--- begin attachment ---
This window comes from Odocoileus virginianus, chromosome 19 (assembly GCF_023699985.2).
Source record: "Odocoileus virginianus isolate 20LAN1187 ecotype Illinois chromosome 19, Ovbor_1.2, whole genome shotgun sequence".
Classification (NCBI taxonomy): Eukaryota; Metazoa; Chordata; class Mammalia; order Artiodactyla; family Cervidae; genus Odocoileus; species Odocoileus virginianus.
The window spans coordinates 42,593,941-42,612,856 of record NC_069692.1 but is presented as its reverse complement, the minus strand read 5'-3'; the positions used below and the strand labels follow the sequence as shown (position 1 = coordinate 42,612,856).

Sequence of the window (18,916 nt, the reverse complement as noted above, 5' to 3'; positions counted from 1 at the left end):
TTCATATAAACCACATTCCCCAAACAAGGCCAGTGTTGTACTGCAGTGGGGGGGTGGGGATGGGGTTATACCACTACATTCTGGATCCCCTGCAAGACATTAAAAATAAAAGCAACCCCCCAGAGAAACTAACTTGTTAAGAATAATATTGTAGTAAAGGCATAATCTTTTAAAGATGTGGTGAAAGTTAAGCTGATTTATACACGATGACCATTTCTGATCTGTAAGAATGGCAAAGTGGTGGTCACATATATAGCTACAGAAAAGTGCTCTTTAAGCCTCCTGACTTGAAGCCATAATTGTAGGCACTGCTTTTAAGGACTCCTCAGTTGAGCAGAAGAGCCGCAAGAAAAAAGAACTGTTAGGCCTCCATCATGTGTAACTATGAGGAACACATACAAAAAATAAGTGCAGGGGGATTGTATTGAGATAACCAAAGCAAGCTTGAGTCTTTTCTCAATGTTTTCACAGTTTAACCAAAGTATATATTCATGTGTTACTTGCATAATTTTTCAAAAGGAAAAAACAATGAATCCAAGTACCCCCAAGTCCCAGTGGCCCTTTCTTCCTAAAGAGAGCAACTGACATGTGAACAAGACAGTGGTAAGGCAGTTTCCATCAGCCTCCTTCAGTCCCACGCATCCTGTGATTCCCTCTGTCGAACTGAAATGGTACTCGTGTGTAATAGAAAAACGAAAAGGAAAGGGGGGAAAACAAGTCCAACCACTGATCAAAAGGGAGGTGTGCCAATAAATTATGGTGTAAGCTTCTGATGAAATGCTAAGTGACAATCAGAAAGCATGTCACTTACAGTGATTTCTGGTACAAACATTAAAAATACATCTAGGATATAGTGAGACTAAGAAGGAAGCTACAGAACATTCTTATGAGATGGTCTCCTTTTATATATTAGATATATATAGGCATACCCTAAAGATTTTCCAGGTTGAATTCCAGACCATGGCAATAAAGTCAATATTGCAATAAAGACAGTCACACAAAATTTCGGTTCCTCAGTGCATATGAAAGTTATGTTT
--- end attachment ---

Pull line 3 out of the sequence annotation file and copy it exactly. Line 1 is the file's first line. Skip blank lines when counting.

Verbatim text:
Classification (NCBI taxonomy): Eukaryota; Metazoa; Chordata; class Mammalia; order Artiodactyla; family Cervidae; genus Odocoileus; species Odocoileus virginianus.